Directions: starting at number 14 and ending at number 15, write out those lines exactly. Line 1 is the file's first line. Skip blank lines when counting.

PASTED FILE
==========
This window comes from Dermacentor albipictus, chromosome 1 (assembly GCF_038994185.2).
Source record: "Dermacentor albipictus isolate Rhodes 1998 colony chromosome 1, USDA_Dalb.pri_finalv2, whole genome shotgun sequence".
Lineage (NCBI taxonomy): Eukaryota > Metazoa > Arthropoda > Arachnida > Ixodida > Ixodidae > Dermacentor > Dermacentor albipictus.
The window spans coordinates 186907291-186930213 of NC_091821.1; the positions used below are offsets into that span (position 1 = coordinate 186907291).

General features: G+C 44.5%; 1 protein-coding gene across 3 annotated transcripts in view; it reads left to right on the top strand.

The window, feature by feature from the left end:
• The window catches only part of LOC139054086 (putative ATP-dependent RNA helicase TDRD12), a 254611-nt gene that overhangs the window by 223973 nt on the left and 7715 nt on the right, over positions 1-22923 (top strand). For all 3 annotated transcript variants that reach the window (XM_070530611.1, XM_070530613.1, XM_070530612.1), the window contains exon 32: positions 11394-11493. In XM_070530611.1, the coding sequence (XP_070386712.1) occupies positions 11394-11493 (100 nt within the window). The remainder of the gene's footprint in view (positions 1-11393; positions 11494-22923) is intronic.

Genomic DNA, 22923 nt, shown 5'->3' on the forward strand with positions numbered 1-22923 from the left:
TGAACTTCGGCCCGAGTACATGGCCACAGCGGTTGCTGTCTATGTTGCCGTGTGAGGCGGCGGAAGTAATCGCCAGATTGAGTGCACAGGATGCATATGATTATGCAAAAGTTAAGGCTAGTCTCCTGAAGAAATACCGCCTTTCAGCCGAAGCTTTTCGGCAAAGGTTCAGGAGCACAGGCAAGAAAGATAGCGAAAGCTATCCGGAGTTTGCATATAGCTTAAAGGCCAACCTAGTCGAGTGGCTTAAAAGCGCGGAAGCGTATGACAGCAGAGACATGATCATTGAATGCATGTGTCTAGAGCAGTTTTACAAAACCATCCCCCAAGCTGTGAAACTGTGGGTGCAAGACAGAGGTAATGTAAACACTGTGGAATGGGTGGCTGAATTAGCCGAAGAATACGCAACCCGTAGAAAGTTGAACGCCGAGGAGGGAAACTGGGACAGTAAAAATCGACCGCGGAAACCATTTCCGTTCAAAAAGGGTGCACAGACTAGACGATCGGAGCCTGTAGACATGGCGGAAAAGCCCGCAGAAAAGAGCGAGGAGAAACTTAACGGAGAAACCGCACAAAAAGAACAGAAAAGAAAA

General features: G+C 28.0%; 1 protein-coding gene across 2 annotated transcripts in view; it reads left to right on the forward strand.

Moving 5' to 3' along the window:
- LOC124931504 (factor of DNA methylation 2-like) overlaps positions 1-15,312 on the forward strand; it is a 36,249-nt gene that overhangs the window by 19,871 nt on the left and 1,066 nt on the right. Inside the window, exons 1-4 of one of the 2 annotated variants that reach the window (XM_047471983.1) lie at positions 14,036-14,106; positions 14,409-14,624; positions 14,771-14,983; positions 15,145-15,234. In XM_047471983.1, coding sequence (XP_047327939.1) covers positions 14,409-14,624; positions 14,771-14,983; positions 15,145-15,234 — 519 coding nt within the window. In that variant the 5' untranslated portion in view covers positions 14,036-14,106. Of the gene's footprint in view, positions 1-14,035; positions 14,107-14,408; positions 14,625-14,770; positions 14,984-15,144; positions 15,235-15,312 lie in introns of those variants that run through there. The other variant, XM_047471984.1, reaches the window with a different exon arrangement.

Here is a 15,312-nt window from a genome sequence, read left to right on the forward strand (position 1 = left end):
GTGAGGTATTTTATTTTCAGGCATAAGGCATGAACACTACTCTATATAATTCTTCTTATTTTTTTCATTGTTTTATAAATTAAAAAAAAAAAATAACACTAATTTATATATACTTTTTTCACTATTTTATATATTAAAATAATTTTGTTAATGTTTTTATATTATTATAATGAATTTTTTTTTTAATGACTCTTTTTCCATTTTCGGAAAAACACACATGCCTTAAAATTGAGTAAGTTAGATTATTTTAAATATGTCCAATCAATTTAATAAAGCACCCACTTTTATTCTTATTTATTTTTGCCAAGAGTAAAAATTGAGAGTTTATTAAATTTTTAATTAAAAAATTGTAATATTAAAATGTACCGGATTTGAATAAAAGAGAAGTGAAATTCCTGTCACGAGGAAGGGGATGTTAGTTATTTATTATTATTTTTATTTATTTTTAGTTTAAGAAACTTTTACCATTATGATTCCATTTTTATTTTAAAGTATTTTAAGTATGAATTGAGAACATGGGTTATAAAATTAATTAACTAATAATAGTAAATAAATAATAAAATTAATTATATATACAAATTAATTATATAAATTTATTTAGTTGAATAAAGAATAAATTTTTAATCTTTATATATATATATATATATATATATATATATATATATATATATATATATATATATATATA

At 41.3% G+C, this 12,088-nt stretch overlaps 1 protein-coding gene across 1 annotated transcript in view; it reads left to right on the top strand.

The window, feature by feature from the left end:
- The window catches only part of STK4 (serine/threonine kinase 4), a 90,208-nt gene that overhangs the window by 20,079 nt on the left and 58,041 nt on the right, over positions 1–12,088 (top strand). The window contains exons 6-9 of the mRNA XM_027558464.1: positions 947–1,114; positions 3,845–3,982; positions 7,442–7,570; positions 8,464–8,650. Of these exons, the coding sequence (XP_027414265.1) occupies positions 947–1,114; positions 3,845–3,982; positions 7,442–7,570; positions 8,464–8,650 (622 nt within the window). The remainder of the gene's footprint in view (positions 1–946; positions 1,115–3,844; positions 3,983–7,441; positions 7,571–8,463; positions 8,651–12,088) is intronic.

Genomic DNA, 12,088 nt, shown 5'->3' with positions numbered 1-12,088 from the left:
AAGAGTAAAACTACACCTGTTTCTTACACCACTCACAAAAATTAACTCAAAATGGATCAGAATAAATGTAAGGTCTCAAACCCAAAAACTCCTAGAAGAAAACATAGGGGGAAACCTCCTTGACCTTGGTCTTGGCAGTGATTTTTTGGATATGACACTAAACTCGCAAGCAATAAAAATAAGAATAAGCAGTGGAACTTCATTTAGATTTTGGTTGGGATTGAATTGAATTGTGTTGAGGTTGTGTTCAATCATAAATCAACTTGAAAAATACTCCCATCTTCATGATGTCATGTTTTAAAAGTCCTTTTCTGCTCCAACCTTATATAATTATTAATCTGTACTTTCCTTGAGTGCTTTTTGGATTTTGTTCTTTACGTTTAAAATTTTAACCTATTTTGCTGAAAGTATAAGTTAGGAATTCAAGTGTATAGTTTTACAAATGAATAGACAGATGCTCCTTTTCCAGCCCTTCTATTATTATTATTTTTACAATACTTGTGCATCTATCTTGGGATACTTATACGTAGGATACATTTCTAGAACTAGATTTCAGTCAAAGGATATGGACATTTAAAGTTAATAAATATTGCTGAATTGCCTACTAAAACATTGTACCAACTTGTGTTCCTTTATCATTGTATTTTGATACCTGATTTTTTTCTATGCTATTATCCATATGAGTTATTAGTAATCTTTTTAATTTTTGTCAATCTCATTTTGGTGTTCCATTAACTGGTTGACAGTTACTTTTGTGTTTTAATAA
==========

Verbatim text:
GTGAGGTATTTTATTTTCAGGCATAAGGCATGAACACTACTCTATATAATTCTTCTTATTTTTTTCATTGTTTTATAAATTAAAAAAAAAAAATAACACTAATTTATATATACTTTTTTCACTATTTTATATATTAAAATAATTTTGTTAATGTTTTTATATTATTATAATGAATTTTTTTTTTAATGACTCTTTTTCCATTTTCGGAAAAACACACATGCCTTAAAATTGAGTAAGTTAGATTATTTTAAATATGTCCAATCAATTTAATAAAGCACCCACTTTTATTCTTATTTATTTTTGCCAAGAGTAAAAATTGAGAGTTTATTAAATTTTTAATTAAAAAATTGTAATATTAAAATGTACCGGATTTGAATAAAAGAGAAGTGAAATTCCTGTCACGAGGAAGGGGATGTTAGTTATTTATTATTATTTTTATTTATTTTTAGTTTAAGAAACTTTTACCATTATGATTCCATTTTTATTTTAAAGTATTTTAAGTATGAATTGAGAACATGGGTTATAAAATTAATTAACTAATAATAGTAAATAAATAATAAAATTAATTATATATACAAATTAATTATATAAATTTATTTAGTTGAATAAAGAATAAATTTTTAATCTTTATATATATATATATATATATATATATATATATATATATATATATATATATATATATATA

At 41.3% G+C, this 12,088-nt stretch overlaps 1 protein-coding gene across 1 annotated transcript in view; it reads left to right on the top strand.